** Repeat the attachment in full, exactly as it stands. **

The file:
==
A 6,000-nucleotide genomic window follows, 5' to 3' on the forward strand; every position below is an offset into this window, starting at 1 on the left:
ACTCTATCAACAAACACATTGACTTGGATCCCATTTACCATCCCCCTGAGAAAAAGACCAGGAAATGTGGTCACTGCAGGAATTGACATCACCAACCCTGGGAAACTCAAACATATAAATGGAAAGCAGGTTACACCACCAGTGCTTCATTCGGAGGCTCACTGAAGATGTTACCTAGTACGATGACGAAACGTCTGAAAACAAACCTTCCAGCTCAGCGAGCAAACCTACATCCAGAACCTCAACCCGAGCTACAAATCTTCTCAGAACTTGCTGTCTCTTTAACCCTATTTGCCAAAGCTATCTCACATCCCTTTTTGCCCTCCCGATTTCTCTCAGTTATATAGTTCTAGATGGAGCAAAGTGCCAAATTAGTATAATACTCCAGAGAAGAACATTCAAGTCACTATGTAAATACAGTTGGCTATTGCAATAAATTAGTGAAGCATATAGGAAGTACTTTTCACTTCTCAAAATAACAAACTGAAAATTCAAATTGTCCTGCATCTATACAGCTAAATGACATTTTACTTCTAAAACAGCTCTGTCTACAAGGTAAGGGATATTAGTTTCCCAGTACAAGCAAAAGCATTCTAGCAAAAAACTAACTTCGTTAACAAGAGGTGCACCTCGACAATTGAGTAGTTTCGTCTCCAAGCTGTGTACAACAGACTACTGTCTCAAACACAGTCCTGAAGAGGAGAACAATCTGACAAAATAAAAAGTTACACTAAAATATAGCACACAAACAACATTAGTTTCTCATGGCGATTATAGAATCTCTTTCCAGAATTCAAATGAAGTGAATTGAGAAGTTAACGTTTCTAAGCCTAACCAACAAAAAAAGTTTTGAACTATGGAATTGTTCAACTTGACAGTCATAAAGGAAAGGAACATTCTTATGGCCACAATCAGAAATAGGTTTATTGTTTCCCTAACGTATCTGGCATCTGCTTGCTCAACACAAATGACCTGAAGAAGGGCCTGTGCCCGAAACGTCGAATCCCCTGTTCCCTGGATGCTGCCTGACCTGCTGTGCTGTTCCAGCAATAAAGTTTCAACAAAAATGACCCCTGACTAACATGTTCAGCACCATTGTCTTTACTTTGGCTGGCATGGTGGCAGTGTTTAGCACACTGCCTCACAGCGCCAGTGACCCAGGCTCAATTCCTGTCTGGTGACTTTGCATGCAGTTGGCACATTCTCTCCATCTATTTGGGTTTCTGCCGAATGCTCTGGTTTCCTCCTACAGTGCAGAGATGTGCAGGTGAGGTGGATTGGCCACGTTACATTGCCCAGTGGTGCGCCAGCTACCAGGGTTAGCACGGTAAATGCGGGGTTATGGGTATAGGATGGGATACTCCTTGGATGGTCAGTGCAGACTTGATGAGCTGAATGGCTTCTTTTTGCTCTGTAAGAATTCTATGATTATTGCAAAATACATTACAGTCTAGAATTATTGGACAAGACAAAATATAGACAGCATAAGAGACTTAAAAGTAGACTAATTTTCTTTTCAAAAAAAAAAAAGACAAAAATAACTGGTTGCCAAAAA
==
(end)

A 6,000-nucleotide genomic window follows, 5' to 3' on the forward strand; every position below is an offset into this window, starting at 1 on the left:
ACTCTATCAACAAACACATTGACTTGGATCCCATTTACCATCCCCCTGAGAAAAAGACCAGGAAATGTGGTCACTGCAGGAATTGACATCACCAACCCTGGGAAACTCAAACATATAAATGGAAAGCAGGTTACACCACCAGTGCTTCATTCGGAGGCTCACTGAAGATGTTACCTAGTACGATGACGAAACGTCTGAAAACAAACCTTCCAGCTCAGCGAGCAAACCTACATCCAGAACCTCAACCCGAGCTACAAATCTTCTCAGAACTTGCTGTCTCTTTAACCCTATTTGCCAAAGCTATCTCACATCCCTTTTTGCCCTCCCGATTTCTCTCAGTTATATAGTTCTAGATGGAGCAAAGTGCCAAATTAGTATAATACTCCAGAGAAGAACATTCAAGTCACTATGTAAATACAGTTGGCTATTGCAATAAATTAGTGAAGCATATAGGAAGTACTTTTCACTTCTCAAAATAACAAACTGAAAATTCAAATTGTCCTGCATCTATACAGCTAAATGACATTTTACTTCTAAAACAGCTCTGTCTACAAGGTAAGGGATATTAGTTTCCCAGTACAAGCAAAAGCATTCTAGCAAAAAACTAACTTCGTTAACAAGAGGTGCACCTCGACAATTGAGTAGTTTCGTCTCCAAGCTGTGTACAACAGACTACTGTCTCAAACACAGTCCTGAAGAGGAGAACAATCTGACAAAATAAAAAGTTACACTAAAATATAGCACACAAACAACATTAGTTTCTCATGGCGATTATAGAATCTCTTTCCAGAATTCAAATGAAGTGAATTGAGAAGTTAACGTTTCTAAGCCTAACCAACAAAAAAAGTTTTGAACTATGGAATTGTTCAACTTGACAGTCATAAAGGAAAGGAACATTCTTATGGCCACAATCAGAAATAGGTTTATTGTTTCCCTAACGTATCTGGCATCTGCTTGCTCAACACAAATGACCTGAAGAAGGGCCTGTGCCCGAAACGTCGAATCCCCTGTTCCCTGGATGCTGCCTGACCTGCTGTGCTGTTCCAGCAATAAAGTTTCAACAAAAATGACCCCTGACTAACATGTTCAGCACCATTGTCTTTACTTTGGCTGGCATGGTGGCAGTGTTTAGCACACTGCCTCACAGCGCCAGTGACCCAGGCTCAATTCCTGTCTGGTGACTTTGCATGCAGTTGGCACATTCTCTCCATCTATTTGGGTTTCTGCCGAATGCTCTGGTTTCCTCCTACAGTGCAGAGATGTGCAGGTGAGGTGGATTGGCCACGTTACATTGCCCAGTGGTGCGCCAGCTACCAGGGTTAGCACGGTAAATGCGGGGTTATGGGTATAGGATGGGATACTCCTTGGATGGTCAGTGCAGACTTGATGAGCTGAATGGCTTCTTTTTGCTCTGTAAGAATTCTATGATTATTGCAAAATACATTACAGTCTAGAATTATTGGACAAGACAAAATATAGACAGCATAAGAGACTTAAAAGTAGACTAATTTTCTTTTCAAAAAAAAAAAAGACAAAAATAACTGGTTGCCAAAAA